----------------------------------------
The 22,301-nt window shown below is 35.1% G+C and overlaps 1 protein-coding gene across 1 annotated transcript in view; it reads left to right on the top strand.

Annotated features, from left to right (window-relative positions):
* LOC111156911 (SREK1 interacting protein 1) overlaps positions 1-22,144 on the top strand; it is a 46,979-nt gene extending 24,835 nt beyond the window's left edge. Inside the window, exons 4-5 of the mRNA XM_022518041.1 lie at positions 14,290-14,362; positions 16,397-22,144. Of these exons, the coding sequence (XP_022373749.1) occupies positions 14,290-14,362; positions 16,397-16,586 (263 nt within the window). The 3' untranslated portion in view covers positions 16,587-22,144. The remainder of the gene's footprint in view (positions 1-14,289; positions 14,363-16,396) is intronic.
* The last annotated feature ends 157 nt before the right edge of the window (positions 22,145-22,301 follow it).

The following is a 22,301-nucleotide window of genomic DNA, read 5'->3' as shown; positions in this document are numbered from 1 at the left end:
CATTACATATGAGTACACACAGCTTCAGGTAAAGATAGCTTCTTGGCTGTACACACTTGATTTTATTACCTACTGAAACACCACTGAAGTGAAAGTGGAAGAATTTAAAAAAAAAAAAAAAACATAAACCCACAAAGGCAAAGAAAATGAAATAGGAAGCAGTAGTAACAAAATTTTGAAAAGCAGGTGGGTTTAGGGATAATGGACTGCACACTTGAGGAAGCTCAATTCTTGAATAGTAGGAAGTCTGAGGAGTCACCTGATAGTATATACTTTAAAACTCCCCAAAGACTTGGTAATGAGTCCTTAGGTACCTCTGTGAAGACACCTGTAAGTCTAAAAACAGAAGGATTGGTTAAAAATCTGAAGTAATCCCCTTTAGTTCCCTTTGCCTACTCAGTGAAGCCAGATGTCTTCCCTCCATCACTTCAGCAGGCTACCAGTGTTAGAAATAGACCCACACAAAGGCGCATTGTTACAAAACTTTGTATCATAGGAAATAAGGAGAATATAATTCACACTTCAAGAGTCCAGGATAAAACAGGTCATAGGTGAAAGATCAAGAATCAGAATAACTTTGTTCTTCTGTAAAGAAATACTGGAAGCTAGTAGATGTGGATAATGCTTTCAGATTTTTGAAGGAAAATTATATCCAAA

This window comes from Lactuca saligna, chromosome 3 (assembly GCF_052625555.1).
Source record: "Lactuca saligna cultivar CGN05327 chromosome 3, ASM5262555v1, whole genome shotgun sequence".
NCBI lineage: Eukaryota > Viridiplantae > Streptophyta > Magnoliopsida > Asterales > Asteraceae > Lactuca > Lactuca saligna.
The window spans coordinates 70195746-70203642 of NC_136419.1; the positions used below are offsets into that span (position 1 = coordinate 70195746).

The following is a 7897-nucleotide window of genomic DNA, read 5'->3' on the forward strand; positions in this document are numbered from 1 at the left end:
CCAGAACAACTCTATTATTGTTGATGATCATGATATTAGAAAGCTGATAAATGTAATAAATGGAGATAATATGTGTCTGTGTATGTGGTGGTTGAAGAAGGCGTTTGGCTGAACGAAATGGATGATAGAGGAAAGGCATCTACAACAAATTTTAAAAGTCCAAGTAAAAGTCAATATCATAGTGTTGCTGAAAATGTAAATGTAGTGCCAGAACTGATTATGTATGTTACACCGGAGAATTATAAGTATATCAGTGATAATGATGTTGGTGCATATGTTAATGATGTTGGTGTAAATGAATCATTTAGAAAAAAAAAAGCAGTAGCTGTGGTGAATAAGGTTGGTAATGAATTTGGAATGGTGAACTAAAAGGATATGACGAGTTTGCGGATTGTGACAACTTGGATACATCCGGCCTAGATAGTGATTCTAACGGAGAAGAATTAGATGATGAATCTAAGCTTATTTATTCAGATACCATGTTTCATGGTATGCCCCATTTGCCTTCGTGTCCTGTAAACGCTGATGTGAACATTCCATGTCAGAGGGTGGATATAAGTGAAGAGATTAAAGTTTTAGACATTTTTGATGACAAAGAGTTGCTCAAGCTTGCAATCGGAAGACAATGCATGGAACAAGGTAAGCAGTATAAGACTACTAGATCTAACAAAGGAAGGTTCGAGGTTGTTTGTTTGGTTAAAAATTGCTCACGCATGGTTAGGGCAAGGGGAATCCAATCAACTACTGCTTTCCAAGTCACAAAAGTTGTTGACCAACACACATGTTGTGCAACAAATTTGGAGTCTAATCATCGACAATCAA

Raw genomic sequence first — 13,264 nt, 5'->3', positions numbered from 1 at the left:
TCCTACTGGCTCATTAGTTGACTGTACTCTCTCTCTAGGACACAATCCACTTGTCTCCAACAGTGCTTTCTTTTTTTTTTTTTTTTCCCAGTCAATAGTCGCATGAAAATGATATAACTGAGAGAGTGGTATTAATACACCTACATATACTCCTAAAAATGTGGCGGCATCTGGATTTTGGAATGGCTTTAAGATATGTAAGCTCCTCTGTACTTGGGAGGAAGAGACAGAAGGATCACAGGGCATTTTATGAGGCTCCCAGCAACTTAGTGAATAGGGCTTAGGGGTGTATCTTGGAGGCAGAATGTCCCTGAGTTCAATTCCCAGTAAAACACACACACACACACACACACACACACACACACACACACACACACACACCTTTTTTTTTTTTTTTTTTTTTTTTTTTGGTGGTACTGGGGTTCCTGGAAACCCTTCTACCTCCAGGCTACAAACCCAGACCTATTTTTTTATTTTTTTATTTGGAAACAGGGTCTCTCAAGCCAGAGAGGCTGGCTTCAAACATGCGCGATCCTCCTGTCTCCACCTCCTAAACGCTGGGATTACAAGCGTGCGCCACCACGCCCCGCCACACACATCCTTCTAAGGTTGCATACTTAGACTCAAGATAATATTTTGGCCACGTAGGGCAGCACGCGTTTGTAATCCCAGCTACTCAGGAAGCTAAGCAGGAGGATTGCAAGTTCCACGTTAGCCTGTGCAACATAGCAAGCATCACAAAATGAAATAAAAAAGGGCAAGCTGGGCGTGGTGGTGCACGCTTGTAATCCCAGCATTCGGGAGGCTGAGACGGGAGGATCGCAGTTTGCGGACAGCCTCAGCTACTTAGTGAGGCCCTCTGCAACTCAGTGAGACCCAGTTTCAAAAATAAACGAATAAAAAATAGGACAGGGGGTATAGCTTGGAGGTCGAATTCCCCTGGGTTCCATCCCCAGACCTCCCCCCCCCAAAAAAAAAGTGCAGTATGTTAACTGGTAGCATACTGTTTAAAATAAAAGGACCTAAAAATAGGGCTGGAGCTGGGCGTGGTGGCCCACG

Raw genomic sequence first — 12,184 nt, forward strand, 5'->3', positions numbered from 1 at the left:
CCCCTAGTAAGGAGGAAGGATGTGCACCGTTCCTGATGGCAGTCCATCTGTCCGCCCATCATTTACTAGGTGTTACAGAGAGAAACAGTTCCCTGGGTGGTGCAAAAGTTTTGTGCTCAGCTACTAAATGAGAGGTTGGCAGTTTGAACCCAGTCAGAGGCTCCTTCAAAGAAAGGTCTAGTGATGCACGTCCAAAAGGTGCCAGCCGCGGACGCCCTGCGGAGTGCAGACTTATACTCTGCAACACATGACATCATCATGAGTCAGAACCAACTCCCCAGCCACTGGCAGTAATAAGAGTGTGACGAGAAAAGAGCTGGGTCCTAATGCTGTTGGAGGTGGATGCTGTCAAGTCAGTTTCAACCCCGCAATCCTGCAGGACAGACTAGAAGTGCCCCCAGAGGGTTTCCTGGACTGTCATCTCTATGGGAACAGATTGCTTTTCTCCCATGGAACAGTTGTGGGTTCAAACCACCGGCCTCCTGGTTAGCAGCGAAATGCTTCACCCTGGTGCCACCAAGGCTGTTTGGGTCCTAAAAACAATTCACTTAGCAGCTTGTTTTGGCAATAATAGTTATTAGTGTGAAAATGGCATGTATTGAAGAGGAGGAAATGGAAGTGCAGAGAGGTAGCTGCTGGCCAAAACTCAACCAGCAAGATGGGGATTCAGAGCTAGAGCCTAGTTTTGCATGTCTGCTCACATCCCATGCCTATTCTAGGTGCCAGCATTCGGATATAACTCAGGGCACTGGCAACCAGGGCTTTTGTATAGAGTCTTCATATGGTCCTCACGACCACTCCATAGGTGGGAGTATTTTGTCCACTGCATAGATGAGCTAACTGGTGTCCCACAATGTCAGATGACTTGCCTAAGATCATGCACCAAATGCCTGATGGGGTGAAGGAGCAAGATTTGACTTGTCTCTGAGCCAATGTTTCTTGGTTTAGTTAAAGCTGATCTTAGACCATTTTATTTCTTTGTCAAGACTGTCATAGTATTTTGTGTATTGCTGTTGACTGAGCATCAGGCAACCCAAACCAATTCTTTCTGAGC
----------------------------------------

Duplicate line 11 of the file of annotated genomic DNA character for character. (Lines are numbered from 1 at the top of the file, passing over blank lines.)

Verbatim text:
The following is a 7897-nucleotide window of genomic DNA, read 5'->3' on the forward strand; positions in this document are numbered from 1 at the left end: